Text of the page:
Counteracting the Directional Influence of Incentives on Auditor Judgment
48 Pages Posted: 6 Mar 2018 Last revised: 6 Jan 2021
Date Written: April 10, 2020
Auditing standards require auditors to be objective in their judgment. However, certain incentives inherent in the auditing environment motivate auditors to adopt a directional goal and to prefer incentive-consistent audit conclusions over others, undermining auditor objectivity. I predict and find that making auditors’ intrinsic motivation for their work salient counteracts the directional influence of incentives on auditor judgment. I show that the counteracting effects are achieved by salient intrinsic motivation prompting auditors to search for relatively more evidence that contradicts their incentive-consistent audit conclusion, to evaluate acquired evidence as being less supportive of their incentive-consistent conclusion, and to integrate the evidence into their judgment to a greater extent. The results indicate that salient intrinsic motivation that focuses auditors on the intrinsic rewards of a task can mitigate the negative impact of motivated reasoning on audit quality, a challenging issue that has constantly concerned regulators, practitioners, and academics.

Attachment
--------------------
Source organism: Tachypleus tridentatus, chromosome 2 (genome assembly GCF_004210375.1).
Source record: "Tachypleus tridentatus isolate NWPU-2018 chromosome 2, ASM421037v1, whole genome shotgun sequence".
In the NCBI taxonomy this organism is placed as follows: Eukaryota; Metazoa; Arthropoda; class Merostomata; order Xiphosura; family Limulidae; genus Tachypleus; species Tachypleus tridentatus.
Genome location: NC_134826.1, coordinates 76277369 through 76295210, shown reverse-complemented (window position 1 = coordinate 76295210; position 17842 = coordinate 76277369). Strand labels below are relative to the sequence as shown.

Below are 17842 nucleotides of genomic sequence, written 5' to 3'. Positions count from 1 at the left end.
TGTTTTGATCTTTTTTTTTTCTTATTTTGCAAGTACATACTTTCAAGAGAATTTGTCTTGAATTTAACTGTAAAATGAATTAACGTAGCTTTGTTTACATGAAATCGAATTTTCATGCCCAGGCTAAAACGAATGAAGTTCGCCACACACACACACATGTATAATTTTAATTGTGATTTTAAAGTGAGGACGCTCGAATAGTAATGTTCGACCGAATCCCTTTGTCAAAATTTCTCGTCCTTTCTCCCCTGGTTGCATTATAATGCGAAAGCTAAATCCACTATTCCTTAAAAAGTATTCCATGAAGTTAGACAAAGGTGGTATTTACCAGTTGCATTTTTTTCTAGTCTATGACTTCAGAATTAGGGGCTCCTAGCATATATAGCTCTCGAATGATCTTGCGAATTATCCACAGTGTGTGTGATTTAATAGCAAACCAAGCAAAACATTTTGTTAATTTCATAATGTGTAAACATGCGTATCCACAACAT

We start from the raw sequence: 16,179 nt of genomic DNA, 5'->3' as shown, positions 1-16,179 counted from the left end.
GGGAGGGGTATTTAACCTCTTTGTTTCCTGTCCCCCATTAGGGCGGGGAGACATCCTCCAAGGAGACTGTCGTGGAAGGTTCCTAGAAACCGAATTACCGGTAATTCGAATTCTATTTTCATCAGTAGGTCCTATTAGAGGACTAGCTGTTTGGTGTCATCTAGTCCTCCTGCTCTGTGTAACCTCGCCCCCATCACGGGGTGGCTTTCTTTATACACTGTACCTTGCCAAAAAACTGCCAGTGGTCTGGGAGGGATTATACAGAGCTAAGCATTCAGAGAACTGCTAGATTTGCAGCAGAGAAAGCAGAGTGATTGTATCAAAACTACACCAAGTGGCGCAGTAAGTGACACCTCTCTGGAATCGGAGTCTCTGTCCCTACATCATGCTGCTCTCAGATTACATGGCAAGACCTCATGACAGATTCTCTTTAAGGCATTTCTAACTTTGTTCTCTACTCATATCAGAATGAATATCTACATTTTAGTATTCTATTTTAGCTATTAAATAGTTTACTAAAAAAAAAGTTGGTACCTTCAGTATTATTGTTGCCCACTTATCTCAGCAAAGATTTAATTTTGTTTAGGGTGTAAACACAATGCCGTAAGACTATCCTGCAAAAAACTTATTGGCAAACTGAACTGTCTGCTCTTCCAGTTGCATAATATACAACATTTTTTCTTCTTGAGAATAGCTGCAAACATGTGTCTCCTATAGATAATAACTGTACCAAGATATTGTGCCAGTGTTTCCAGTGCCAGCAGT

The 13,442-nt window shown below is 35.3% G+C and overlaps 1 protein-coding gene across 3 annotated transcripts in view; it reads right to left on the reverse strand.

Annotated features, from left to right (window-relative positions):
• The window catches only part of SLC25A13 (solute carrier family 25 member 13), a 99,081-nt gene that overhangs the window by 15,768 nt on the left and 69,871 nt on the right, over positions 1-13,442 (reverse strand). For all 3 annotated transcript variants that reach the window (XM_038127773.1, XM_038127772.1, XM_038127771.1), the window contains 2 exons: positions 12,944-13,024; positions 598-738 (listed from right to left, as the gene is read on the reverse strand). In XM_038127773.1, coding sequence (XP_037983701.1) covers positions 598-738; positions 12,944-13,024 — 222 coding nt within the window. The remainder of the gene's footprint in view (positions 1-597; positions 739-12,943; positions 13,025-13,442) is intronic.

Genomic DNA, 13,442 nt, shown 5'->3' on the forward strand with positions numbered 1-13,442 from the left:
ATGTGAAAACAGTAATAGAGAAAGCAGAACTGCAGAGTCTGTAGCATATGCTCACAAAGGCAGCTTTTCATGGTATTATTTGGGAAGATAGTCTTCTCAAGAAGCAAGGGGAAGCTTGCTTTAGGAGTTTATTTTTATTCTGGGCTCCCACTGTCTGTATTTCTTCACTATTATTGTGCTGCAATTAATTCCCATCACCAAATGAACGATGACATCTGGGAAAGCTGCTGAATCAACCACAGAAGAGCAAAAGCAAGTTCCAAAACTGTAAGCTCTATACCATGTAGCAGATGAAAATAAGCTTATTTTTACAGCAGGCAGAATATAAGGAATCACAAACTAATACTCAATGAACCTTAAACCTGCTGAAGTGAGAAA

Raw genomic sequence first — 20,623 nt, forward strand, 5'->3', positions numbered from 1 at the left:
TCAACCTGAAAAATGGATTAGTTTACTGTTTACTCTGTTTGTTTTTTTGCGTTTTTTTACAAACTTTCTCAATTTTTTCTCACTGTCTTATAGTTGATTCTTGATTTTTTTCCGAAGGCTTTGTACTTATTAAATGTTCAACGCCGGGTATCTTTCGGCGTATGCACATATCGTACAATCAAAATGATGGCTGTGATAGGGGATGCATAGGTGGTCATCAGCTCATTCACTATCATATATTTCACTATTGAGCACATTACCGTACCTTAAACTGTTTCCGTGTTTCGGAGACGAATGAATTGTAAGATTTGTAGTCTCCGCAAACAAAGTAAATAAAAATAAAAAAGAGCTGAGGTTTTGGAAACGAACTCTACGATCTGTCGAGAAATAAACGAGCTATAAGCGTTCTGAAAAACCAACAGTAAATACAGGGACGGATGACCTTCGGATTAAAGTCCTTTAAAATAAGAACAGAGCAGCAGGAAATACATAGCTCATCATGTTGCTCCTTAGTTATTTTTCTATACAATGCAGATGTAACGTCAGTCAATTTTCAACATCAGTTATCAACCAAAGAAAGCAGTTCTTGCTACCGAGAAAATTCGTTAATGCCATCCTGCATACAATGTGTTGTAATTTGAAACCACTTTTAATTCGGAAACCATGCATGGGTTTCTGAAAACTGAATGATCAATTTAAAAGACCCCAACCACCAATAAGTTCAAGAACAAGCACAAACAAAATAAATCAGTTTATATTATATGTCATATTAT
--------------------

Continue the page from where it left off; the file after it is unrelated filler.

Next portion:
Keywords: directional incentives, intrinsic motivation, motivated reasoning, information search, information evaluation
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